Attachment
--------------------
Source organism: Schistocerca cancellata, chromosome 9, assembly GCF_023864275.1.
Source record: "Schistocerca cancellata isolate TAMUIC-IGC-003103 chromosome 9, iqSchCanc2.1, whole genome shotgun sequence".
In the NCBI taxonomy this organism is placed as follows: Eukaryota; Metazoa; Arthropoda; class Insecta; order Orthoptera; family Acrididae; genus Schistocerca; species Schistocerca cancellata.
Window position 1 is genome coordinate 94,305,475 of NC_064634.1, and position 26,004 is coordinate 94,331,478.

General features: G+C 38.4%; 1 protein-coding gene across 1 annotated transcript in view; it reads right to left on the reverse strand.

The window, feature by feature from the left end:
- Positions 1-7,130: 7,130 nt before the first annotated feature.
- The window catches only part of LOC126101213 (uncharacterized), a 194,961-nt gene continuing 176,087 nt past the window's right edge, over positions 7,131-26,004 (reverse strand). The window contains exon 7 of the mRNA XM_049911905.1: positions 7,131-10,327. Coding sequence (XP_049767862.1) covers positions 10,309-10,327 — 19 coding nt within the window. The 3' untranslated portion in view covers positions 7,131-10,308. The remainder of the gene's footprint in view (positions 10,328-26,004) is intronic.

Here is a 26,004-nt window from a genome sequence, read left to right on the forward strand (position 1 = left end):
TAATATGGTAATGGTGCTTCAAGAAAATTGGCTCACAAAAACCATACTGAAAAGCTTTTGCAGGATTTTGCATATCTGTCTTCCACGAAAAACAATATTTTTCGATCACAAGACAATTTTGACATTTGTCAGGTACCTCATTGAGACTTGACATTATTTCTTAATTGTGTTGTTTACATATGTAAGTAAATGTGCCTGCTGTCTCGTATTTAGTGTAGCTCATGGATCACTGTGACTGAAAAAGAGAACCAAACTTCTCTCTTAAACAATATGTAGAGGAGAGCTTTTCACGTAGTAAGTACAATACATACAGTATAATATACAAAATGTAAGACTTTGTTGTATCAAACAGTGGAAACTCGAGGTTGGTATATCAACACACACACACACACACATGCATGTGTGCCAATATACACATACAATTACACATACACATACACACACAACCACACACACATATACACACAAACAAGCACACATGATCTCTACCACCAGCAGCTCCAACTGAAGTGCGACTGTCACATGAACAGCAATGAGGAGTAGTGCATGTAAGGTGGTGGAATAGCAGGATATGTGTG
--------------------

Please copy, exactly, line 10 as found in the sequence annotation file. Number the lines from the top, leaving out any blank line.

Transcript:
TAATATGGTAATGGTGCTTCAAGAAAATTGGCTCACAAAAACCATACTGAAAAGCTTTTGCAGGATTTTGCATATCTGTCTTCCACGAAAAACAATATTTTTCGATCACAAGACAATTTTGACATTTGTCAGGTACCTCATTGAGACTTGACATTATTTCTTAATTGTGTTGTTTACATATGTAAGTAAATGTGCCTGCTGTCTCGTATTTAGTGTAGCTCATGGATCACTGTGACTGAAAAAGAGAACCAAACTTCTCTCTTAAACAATATGTAGAGGAGAGCTTTTCACGTAGTAAGTACAATACATACAGTATAATATACAAAATGTAAGACTTTGTTGTATCAAACAGTGGAAACTCGAGGTTGGTATATCAACACACACACACACACACATGCATGTGTGCCAATATACACATACAATTACACATACACATACACACACAACCACACACACATATACACACAAACAAGCACACATGATCTCTACCACCAGCAGCTCCAACTGAAGTGCGACTGTCACATGAACAGCAATGAGGAGTAGTGCATGTAAGGTGGTGGAATAGCAGGATATGTGTG